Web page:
PN Review: Monster Hunter 3 Ultimate (3DS)
Monster Hunter 3 Ultimate is a revamped version of Monster Hunter Tri for the Wii. Ultimate is being released simultaneously on the Wii U and the 3DS, and the two versions are essentially identical and compatible with each other. I immersed myself in the 3DS version and recruited a friend to play with me on the Wii U. It was a beautiful thing.
Gameplay: Monster Hunter is at once both incredibly straightforward and mindbendingly complex. The plot of the game is simple: You are a hunter in a village, and the villagers want you to hunt monsters. It is quest-driven, and with little variation the quests are “Go hunt this monster.” Beyond this, the game gets pretty difficult. Quests typically have a 50-minute time limit—and you often need it. A pretty standard quest will have you search out a huge monster and then wear him down. You are required to watch his movements, learn his attack patterns, and look for weak spots. It has a fairly steep learning curve. As a newcomer to the franchise, I had to die several times before I got the hang of how to handle these monstrosities. Because of this, Monster Hunter might not be for everyone, but if you’re up to the challenge, it’s intensely rewarding. Bringing down a huge dragon after nearly an hour-long battle brings a sense of thrilling exultation.
The itemization system of the game is pretty deep. When you’re out in the field, you can harvest parts from slain creatures, mine for ores, catch bugs or fish, and otherwise gather resources. These resources can be sold, combined, or used at the blacksmith to forge new weapons and armor. This makes for a rich, complex item system. Buying items only gets you so far—you need to get out and collect, then combine and forge.
Look and Feel: This is a pretty gorgeous game. The environments look good although they could have had a little bit more substance. The monsters are simply wonderful, especially the bigger ones, the “boss” monsters. Even on the 3DS, these huge creatures were awe-inspiring. Walking into a forest clearing just to see a giant wyvern descending upon me was one of those experiences that reminded me of why I love to game.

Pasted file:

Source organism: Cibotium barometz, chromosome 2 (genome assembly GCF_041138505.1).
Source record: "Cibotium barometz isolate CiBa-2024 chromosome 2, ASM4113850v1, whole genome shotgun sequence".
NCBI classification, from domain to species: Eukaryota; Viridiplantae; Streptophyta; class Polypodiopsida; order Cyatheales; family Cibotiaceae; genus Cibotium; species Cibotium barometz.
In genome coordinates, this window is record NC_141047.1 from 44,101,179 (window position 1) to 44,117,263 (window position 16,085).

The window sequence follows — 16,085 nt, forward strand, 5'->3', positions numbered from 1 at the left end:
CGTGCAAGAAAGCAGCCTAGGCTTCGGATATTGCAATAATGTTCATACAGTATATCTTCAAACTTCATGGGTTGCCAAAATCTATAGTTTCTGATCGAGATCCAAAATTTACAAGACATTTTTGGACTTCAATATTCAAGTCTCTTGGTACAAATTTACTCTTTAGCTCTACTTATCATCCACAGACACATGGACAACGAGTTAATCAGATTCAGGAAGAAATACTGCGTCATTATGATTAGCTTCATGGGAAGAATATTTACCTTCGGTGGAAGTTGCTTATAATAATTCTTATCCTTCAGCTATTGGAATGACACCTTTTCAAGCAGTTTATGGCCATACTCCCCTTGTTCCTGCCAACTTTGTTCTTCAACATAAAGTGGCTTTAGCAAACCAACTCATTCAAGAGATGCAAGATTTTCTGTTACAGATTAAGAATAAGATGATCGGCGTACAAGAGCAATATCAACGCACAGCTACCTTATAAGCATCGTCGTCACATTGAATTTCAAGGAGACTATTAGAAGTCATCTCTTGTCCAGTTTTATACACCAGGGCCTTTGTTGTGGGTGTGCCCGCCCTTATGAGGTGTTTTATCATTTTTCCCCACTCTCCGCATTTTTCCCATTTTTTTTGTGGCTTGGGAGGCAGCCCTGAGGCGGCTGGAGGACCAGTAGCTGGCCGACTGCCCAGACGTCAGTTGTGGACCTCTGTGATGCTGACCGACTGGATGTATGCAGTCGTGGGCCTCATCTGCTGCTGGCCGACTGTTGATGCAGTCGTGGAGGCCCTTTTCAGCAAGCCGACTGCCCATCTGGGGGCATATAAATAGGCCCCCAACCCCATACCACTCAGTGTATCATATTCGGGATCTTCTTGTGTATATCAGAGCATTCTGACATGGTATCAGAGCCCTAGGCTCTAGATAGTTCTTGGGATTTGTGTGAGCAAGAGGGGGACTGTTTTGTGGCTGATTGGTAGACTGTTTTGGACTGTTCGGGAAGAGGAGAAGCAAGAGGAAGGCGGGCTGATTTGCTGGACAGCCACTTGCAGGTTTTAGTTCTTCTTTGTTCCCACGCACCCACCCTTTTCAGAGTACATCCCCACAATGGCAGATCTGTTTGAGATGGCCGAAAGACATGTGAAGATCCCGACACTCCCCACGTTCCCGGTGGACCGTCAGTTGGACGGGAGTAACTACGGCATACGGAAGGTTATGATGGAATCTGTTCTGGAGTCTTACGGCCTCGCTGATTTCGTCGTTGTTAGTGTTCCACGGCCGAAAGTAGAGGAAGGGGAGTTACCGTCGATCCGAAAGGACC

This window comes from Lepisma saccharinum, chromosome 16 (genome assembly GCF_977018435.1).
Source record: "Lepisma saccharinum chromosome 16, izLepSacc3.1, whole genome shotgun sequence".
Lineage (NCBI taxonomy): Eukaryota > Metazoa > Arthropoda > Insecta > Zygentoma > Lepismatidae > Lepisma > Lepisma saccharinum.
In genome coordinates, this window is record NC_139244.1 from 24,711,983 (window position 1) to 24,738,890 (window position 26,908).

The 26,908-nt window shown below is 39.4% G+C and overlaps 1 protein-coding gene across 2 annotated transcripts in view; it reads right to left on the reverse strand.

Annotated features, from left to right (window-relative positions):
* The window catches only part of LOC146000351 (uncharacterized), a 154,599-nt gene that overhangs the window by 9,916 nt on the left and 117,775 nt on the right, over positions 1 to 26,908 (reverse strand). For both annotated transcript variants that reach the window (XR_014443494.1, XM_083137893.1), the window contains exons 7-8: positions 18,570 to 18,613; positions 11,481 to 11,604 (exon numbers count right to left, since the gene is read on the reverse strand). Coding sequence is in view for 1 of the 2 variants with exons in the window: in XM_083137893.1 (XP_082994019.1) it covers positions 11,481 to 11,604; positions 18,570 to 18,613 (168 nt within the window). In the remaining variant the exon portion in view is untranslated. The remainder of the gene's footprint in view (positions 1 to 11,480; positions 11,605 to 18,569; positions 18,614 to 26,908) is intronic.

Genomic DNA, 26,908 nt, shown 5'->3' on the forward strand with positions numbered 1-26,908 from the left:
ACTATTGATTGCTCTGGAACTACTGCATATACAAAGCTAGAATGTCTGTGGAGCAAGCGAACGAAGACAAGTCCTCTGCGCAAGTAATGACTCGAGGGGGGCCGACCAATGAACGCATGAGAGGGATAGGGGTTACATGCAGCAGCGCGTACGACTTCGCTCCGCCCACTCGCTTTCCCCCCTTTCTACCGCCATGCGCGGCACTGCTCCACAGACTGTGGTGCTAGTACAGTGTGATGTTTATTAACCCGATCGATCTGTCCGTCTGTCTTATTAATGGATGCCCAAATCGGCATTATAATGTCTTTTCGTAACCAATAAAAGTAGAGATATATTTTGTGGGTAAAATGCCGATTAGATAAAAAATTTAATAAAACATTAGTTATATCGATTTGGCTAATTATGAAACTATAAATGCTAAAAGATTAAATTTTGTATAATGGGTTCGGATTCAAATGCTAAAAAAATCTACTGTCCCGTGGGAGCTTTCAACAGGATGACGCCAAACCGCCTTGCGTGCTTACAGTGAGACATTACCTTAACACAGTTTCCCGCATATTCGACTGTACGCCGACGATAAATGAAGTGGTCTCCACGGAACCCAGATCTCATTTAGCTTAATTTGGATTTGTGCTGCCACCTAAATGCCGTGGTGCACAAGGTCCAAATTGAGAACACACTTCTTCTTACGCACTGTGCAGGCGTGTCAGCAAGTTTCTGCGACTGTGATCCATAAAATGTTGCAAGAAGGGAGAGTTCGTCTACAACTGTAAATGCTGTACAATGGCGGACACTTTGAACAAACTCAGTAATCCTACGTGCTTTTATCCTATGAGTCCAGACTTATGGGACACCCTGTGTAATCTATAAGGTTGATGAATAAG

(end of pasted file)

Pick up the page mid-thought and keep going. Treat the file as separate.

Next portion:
One thing I seriously loved about the look of the game was the HUD. It’s built out of panels that you can move around freely. So you can move everything to the lower screen (or to the GamePad if you’re on the Wii U), and you can put the various displays where you like them. That means the screen is clear. Just you, the world, and the monsters. This is definitely something I want to see in future Wii U titles.
The game has an interesting feel. Sometimes I wasn’t sure how seriously it was taking itself. On one hand, there are insanely epic battles with cool, scary, well-designed monsters. On the other hand, there are tiny cat people, ludicrously unrealistic weapons, and some downright ridiculous-looking armor. Overall, though, that kind of worked for me. It all makes for an interesting feel for an enjoyable game.
Multiplayer: Playing with your friends is what makes this game come alive. It was a very smooth experience. All multiplayer interactions take place in different area than the single player quests. You sail to a port called Tanzia where you can either play online or locally with a Wii U and 3DS’s. There you can hook up with your buddies and set out on quests together. We did run into a couple weird moments where one game had an instance of a monster that wasn’t there in the other copy of the game (although it was actually pretty hilarious to watch my friend’s character hacking and slashing the air while he insisted he was fighting something). For the most part, however, it was very successful. And it was so fun. Coordinating attacks with friends makes Monster Hunter a great cooperative experience.
Overall: Monster Hunter is not for the weak of heart. It requires patience—in climbing the learning curve and in each huge battle. But for those who thrive on the challenge, Monster Hunter is richly rewarding.